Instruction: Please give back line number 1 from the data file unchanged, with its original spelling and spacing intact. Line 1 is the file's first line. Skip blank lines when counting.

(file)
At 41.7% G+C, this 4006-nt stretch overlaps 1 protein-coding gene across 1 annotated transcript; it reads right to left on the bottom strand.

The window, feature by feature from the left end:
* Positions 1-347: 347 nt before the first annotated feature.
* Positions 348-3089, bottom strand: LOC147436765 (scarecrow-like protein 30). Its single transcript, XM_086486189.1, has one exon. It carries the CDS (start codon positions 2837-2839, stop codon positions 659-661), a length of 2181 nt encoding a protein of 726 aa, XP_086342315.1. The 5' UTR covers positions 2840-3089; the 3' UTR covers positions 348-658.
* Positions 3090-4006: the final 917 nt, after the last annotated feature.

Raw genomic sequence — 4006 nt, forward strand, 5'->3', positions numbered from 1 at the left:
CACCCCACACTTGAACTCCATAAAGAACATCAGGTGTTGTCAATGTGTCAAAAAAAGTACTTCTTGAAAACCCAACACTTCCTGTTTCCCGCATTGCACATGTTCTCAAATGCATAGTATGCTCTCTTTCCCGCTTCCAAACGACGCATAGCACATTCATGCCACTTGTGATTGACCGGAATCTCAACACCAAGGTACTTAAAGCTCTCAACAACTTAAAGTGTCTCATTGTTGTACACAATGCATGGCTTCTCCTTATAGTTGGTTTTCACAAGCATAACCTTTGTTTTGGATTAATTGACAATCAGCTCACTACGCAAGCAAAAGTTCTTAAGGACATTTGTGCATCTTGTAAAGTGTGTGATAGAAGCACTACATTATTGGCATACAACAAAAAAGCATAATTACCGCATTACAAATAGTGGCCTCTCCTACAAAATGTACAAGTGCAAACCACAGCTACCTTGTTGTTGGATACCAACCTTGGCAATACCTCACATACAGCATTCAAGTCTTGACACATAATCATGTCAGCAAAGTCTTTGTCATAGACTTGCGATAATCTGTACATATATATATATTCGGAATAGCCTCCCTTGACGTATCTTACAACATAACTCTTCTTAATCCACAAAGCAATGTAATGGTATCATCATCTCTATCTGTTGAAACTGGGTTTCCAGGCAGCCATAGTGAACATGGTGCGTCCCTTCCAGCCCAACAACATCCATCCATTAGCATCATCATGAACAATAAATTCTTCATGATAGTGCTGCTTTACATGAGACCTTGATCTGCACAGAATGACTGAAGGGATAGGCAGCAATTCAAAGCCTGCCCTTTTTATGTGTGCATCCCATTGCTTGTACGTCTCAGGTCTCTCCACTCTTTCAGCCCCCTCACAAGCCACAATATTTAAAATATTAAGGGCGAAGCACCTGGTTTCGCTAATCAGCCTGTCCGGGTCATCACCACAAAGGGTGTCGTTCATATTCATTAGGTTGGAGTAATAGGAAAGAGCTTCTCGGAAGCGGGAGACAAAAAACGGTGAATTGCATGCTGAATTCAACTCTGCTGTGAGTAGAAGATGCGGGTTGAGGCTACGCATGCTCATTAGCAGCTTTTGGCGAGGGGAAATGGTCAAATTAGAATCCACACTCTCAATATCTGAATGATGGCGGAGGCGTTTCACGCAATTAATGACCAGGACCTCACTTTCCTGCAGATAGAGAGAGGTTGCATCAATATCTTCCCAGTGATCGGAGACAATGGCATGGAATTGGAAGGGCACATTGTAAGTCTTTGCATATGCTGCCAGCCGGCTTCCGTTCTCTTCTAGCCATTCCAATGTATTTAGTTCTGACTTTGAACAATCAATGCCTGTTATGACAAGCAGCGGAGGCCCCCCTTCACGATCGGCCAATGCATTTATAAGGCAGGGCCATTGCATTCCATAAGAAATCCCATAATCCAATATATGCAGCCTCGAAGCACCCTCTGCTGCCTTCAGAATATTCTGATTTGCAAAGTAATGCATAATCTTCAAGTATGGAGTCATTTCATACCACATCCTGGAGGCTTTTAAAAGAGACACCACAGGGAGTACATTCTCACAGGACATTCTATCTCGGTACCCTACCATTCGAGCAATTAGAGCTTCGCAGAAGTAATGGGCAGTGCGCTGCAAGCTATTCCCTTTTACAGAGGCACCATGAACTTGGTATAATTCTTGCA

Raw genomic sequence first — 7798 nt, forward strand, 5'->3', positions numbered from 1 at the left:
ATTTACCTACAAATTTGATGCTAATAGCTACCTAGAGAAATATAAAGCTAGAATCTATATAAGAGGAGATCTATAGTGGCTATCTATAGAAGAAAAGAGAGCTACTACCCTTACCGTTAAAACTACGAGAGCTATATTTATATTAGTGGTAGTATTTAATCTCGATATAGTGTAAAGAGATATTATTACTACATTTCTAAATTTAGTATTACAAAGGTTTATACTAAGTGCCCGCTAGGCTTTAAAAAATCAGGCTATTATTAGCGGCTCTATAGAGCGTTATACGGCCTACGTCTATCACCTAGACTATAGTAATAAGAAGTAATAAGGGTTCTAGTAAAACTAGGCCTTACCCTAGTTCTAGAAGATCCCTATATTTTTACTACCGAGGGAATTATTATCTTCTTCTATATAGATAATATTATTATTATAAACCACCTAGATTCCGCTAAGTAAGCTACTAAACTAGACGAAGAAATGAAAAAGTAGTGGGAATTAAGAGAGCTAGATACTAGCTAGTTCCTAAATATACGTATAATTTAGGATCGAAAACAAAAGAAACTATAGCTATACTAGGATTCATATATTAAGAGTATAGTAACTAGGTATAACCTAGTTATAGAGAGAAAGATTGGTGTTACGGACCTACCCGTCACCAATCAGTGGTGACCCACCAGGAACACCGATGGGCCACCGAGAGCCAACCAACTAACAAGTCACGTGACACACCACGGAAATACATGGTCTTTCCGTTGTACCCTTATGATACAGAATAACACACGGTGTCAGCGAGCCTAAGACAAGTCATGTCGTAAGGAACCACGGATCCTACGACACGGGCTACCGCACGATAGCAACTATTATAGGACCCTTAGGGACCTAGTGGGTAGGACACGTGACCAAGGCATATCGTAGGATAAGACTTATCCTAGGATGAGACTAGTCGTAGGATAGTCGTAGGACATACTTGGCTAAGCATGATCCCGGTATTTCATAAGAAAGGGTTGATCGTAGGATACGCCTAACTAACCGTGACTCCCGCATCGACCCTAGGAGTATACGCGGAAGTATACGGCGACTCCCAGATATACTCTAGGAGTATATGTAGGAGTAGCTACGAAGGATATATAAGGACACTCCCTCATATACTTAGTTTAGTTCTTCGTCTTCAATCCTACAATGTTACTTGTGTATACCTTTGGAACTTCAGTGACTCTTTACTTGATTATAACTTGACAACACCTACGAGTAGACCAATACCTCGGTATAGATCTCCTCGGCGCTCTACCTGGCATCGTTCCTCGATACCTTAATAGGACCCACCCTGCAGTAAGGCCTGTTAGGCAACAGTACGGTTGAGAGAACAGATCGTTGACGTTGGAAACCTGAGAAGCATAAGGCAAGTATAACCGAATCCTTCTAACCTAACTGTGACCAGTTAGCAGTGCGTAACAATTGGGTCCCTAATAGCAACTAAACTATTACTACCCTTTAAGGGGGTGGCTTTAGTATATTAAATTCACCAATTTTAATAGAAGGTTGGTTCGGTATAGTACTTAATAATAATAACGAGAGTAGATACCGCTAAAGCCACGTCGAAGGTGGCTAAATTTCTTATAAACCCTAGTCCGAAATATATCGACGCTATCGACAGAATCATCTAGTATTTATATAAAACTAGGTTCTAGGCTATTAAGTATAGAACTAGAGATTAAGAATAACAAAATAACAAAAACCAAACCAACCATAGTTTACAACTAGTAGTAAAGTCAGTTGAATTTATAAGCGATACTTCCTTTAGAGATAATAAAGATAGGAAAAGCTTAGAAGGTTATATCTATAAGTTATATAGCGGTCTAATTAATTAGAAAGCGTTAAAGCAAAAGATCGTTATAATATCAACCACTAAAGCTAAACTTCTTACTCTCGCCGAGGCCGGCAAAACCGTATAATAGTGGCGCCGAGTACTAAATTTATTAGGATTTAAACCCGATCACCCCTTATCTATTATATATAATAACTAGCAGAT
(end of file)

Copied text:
At 41.7% G+C, this 4006-nt stretch overlaps 1 protein-coding gene across 1 annotated transcript; it reads right to left on the bottom strand.